Next thing you know I was in the water. Pants, shirt, bra and undies. I didn’t care; I was in! It was freezing and I considered jumping out. Glad I didn’t give up. I was forced to stay in the shallow end! My movement began to stir the water into a forceful motion, and I started to feel yucky. I wasn’t ready to throw in the towel just yet. I elected to hold onto the edge of the pool and look away from the water. Did I tell you, I have not physically ran in 7 years? Running can be a trigger that  provokes dizziness and vertigo. I then started running in place. Before I could wrap my head around what was happening, I yelled out, ” I am running!”. I turned to look at babe, and I was greeted with a huge smile. I then asked babe to set the stopwatch and time me. “Set it for 10 minutes!” Once again he didn’t discourage me. He set the timer and I started running in place holding onto that edge. I pulled my hands away from the edge, and the buoyancy of the water held me in place. I screamed again, “I am running”! It was quickly realized I wasn’t going to make the 10 desired minutes. Babe yelled out, “How about we shoot for 2 minutes?” My reply, “What about 3?”. I made it to 2 minutes, and I fizzled out. But who the heck cares. I ran! I ran for the first time in 7 years. It may not have been in the traditional form, but it was my way, on my own terms!

Babe asked me to hold onto the shallow edge while he went to retrieve a towel. I had an opportunity to be alone to think about what I had just accomplished. I began to feel motion sickness as the water shifted me about. Babe hustled back and helped me out of the pool. The weight of the wet clothes felt tremendous. That weight represented the heavy burden this disorder has placed on my life. Babe started to wrap the towel around me, and I hugged him close and began to cry. He held me tight and said, “I am so proud of you.” I am proud of us. We have been in this battle together for 7 years, and we may not win every battle, but we will win the war!

Much love,
Marissa

Finally Turning On Life’s Joyful Flashlight

These last 7 years of vestibular(balance) chaos has led me into deep, dark, corners. I don’t often get opportunities to relish in joy.

Differing disabilities, one community | Meet disabled people online

 

Yesterday seeing the article that Blake Watson and myself coauthored for Disability Horizons, left me cloaked in joy!  I was beaming yesterday.

 

Disability Horizons - A 21st century view of disability

I want to experience more days like this! I need to experience more days like this. This condition has no problem leading me down a dark path. I realize I will have no problem finding my way out of darkness with the help of life’s joyful flashlight.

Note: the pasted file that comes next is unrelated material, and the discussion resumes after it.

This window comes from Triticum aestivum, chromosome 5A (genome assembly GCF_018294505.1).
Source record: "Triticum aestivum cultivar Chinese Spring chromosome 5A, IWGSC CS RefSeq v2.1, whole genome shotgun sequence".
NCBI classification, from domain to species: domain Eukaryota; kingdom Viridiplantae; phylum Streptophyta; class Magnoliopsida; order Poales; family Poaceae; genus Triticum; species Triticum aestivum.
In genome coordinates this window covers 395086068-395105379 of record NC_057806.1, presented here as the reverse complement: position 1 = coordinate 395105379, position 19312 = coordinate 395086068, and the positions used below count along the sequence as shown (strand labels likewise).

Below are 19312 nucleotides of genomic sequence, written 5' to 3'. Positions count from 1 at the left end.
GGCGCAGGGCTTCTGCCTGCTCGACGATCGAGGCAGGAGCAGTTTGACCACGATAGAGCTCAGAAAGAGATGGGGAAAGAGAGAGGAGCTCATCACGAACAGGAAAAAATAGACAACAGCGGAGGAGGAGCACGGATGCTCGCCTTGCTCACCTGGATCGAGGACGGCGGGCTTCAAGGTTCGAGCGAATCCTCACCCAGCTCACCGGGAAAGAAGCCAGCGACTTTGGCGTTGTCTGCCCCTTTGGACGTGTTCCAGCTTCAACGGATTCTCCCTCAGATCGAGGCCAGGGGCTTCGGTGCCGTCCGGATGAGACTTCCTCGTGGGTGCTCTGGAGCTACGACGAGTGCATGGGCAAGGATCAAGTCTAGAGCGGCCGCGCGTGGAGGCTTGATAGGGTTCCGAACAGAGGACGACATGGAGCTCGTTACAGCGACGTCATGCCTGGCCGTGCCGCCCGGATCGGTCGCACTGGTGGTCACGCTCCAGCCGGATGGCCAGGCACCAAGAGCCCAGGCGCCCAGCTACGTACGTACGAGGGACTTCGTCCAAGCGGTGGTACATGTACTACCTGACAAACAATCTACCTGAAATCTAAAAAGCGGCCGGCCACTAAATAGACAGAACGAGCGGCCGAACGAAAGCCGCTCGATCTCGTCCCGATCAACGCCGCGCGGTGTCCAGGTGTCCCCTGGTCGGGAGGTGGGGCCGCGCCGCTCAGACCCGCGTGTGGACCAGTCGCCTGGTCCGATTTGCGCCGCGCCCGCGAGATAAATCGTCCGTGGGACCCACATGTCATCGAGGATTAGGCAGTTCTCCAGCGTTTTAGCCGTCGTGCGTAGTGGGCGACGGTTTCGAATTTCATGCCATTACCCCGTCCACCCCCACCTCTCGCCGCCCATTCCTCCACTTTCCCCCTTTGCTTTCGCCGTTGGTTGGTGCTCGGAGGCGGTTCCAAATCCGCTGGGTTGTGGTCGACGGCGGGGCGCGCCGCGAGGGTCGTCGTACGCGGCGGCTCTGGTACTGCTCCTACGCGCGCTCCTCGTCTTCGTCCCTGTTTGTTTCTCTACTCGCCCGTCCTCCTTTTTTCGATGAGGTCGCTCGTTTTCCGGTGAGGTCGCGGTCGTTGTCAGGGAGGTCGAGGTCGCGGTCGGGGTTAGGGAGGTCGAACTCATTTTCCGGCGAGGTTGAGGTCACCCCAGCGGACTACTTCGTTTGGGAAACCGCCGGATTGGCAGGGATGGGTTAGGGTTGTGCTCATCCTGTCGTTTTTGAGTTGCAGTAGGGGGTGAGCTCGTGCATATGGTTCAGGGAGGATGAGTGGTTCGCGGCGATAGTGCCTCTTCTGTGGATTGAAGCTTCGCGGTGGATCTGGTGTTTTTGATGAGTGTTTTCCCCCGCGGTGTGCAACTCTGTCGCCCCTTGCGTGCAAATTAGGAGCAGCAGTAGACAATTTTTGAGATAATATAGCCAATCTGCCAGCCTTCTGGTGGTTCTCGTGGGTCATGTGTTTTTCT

Much love,
Marissa

Recording My Vestibular Rehabilitation Therapy Journey May Have Come To An End

I can’t stop, and I won’t stop? What happens when you are willing to share your journey, but others are reluctant? I got this crazy idea in my head ; I was going to record my vestibular rehabilitation journey, in hopes we may all learn from the experience. What I failed to realize before I promised to deliver:

1. I need to ask permission
2. I have no idea how to edit video
3. I can’t be in complete control of the video recording, because I am in therapy.

I often lead with ideas first, application second. I may need to rethink the way I approach project ideas.

I can overcome obstacles 2 and 3, however, convincing the physical therapy center to allow me to record this journey may become an obstruction of my goal.

I believe this PT center is the best at what they do. My PT therapist has won me over. She is all business, and together we will kick butt and take names.

If you believe capturing my vestibular rehabilitation journey, for the next three months, would be beneficial, please comment below. I will direct the owner of the PT center to your comments.

 

See brief video recap of VRT day 2, plus supplemental video

Continue reading

12-12-12 Project March Photo Collage

This collage of photos was taken at my Chiro appointment. I am rocking a National MS Society shirt and awareness bracelet. Be sure to check out the National MS Society website to learn about getting involved.

chiro_appt_march_ms

 

I am going to feel a great amount of comfort rocking this shirt again later on in the week. I start vestibular (balance) therapy and knowing that there are others fighting and supporting chronic illness makes this journey feel more manageable.

February 12-12-12- Project Photo/Video Collage #2

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This collage of photos was taken at my Neuro-Optometric rehab appointment. I was rocking my Hope Whispers/Budd-Chiari Syndrome support t-shirt. You can support      12-12-12 project member Kim and purchase a support t-shirt from her Zazzle Store. The proceeds will go to Kim’s transplant fund!

Collage of photo's of Marisa at her Neuro-Optometric rehab appointment

I have included a video where I’m working on one my visual rehabilitation activities. We are working with lenses/prisms to attempt to improve some of my visual balance disturbances.

*WARNING* The video is shaky. May cause visual disturbances.  I am working on getting a better video/camera. :)

[quicktime]http://abledis.com/wp-content/uploads/2012/02/HPIM1022.mov[/quicktime]

Much love,
Marissa